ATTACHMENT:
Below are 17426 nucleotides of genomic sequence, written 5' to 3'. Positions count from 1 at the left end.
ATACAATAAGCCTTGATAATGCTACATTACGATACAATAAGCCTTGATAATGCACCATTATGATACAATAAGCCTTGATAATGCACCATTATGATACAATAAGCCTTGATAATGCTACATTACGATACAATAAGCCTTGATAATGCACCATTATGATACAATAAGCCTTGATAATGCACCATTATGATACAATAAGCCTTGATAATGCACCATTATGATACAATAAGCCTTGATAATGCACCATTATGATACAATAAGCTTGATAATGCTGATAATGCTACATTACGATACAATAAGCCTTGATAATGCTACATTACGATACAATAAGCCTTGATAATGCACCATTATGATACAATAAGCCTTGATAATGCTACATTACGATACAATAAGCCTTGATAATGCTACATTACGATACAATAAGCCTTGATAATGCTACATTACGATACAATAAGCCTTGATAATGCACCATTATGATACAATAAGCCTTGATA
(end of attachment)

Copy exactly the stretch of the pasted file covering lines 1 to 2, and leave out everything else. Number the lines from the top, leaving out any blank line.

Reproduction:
Below are 17426 nucleotides of genomic sequence, written 5' to 3'. Positions count from 1 at the left end.
ATACAATAAGCCTTGATAATGCTACATTACGATACAATAAGCCTTGATAATGCACCATTATGATACAATAAGCCTTGATAATGCACCATTATGATACAATAAGCCTTGATAATGCTACATTACGATACAATAAGCCTTGATAATGCACCATTATGATACAATAAGCCTTGATAATGCACCATTATGATACAATAAGCCTTGATAATGCACCATTATGATACAATAAGCCTTGATAATGCACCATTATGATACAATAAGCTTGATAATGCTGATAATGCTACATTACGATACAATAAGCCTTGATAATGCTACATTACGATACAATAAGCCTTGATAATGCACCATTATGATACAATAAGCCTTGATAATGCTACATTACGATACAATAAGCCTTGATAATGCTACATTACGATACAATAAGCCTTGATAATGCTACATTACGATACAATAAGCCTTGATAATGCACCATTATGATACAATAAGCCTTGATA